New Jersey Electrical Contracting Business Rules

  • Print this article
Found This Helpful
New Jersey Electrical Contracting Business Rules thumbnail
New Jersey requires electrical contracting businesses to be licensed.

The Board of Examiners of Electrical Contracting Laws provides the rules electrical contracting businesses in New Jersey. New Jersey requires electrical contracting business to receive the legal permits to perform electrical contracting work on commercial or residential properties. Along with the electrical permits, an electrical contractor must have a electrical contracting license in order to do business throughout the state.

  1. Qualification Rules

    • New Jersey requires the electrical contracting business to be licensed by the examiner board. A person must be at least 21 to own an electrical contracting business, have a high school diploma or general educational degree (GED), have the work experience or education required under the qualifications rules.

    Experience or Educational Rules

    • A electrical contracting business in New Jersey must employ a person that has five years hands-on work experience performing the tasks of an electrician. Just supervising other electricians does not meet this hands-on work experience qualification. A person seeking to take the electrical contractors examination can go through an approved apprenticeship program, which is a combination of hands-on work experience and classroom training. Another way for an electrical contractor to meet the experience qualifications for the examinations is to be a qualified journeyman electrician with at least one year of hands-on work experience. The work experience and classroom qualification can also be met by an applicant that has a bachelor's degree in electrical engineering with two years of hands-on work experience.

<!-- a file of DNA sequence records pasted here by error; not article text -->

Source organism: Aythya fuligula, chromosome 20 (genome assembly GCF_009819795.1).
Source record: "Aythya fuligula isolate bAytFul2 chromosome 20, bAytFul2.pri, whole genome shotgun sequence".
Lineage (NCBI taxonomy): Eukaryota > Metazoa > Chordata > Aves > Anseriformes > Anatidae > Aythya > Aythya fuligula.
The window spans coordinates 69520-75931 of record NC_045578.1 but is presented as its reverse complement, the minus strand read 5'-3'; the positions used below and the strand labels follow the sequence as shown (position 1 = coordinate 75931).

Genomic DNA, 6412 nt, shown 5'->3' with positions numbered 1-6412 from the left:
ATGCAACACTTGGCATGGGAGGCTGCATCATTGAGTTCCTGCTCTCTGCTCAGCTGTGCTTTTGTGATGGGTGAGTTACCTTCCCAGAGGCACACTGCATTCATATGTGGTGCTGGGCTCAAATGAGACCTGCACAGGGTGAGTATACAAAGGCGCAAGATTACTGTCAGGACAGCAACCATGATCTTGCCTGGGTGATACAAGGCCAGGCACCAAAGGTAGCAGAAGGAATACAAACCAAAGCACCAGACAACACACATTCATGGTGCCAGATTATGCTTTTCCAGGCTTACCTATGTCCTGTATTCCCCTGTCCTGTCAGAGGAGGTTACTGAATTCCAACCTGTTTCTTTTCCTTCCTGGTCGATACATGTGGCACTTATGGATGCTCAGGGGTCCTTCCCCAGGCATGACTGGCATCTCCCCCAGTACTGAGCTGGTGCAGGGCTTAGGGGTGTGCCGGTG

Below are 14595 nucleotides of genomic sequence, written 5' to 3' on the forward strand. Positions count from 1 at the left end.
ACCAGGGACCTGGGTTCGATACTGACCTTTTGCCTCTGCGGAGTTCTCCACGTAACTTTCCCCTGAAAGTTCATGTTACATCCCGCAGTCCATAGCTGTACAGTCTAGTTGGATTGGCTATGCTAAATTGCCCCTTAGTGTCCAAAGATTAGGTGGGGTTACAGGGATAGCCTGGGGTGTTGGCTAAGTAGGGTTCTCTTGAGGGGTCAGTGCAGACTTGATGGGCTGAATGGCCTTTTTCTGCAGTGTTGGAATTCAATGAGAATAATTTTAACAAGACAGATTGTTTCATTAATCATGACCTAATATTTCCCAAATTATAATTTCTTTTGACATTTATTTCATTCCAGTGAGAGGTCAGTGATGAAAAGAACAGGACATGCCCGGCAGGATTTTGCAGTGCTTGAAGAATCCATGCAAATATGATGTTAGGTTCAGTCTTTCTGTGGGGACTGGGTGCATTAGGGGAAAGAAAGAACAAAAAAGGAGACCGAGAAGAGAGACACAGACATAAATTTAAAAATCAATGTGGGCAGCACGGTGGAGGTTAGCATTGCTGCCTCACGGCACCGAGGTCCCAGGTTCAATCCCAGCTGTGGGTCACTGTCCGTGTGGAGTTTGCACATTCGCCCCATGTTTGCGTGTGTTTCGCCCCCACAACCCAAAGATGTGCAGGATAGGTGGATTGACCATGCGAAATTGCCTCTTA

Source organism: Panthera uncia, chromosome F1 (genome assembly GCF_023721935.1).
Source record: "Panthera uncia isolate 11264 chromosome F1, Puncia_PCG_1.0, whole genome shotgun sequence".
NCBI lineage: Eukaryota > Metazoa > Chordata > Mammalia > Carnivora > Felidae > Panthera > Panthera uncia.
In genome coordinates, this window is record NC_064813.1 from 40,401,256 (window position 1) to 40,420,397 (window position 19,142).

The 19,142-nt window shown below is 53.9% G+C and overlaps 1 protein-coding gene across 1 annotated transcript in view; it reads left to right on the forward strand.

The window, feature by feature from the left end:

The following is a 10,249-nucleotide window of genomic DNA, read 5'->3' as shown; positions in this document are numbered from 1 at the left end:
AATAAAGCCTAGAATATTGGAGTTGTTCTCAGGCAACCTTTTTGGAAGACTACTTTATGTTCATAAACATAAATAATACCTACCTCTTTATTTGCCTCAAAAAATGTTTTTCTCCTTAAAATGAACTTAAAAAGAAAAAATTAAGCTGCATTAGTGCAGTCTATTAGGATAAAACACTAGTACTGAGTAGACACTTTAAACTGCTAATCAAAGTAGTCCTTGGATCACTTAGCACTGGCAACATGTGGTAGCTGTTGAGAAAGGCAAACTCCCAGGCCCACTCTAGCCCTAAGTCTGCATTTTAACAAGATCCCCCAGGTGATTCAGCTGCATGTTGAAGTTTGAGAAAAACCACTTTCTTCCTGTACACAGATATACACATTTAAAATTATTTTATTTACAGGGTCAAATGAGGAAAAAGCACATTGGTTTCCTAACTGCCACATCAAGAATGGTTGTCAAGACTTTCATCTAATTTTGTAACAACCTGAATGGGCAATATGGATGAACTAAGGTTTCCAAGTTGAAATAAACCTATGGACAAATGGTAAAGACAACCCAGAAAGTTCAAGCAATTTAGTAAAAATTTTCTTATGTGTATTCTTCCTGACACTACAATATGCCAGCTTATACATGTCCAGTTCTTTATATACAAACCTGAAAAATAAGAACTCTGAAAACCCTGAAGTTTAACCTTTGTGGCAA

Insurance Rules

    • Every electrical contracting business is required to have letters of credit from a bank as well as general liability insurance before being granted a permit and license from the board of examiners. This rule requires the electrical contracting business to have a letter of credit from a bank worth a minimum of $300,000 to cover any damages that may occur. The business must also have general liability insurance worth a minimum of $300,000 to cover any bodily injury.

Related Searches

References

Resources

  • Photo Credit electrical, image by Greg Pickens from Fotolia.com

You May Also Like

Related Ads

Featured
View Mobile Site